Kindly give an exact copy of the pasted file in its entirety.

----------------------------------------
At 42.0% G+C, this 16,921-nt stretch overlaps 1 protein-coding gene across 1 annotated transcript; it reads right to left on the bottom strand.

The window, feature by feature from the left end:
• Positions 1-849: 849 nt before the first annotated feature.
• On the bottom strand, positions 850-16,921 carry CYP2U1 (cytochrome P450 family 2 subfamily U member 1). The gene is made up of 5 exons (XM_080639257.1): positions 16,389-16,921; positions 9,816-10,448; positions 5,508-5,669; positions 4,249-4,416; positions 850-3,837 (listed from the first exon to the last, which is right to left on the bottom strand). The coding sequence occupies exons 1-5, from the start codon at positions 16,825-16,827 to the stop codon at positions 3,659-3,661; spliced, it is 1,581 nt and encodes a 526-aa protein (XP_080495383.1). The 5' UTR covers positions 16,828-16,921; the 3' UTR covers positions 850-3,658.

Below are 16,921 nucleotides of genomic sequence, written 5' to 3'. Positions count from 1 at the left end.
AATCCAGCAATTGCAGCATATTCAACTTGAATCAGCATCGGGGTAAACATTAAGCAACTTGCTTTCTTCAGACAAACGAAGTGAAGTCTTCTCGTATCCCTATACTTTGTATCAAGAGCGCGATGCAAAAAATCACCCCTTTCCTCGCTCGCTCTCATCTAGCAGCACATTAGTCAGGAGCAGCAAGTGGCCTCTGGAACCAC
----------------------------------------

At 42.0% G+C, this 16,921-nt stretch overlaps 1 protein-coding gene across 1 annotated transcript; it reads right to left on the bottom strand.

The window, feature by feature from the left end:
• Positions 1-849: 849 nt before the first annotated feature.
• On the bottom strand, positions 850-16,921 carry CYP2U1 (cytochrome P450 family 2 subfamily U member 1). The gene is made up of 5 exons (XM_080639257.1): positions 16,389-16,921; positions 9,816-10,448; positions 5,508-5,669; positions 4,249-4,416; positions 850-3,837 (listed from the first exon to the last, which is right to left on the bottom strand). The coding sequence occupies exons 1-5, from the start codon at positions 16,825-16,827 to the stop codon at positions 3,659-3,661; spliced, it is 1,581 nt and encodes a 526-aa protein (XP_080495383.1). The 5' UTR covers positions 16,828-16,921; the 3' UTR covers positions 850-3,658.

Below are 16,921 nucleotides of genomic sequence, written 5' to 3'. Positions count from 1 at the left end.
AATCCAGCAATTGCAGCATATTCAACTTGAATCAGCATCGGGGTAAACATTAAGCAACTTGCTTTCTTCAGACAAACGAAGTGAAGTCTTCTCGTATCCCTATACTTTGTATCAAGAGCGCGATGCAAAAAATCACCCCTTTCCTCGCTCGCTCTCATCTAGCAGCACATTAGTCAGGAGCAGCAAGTGGCCTCTGGAACCAC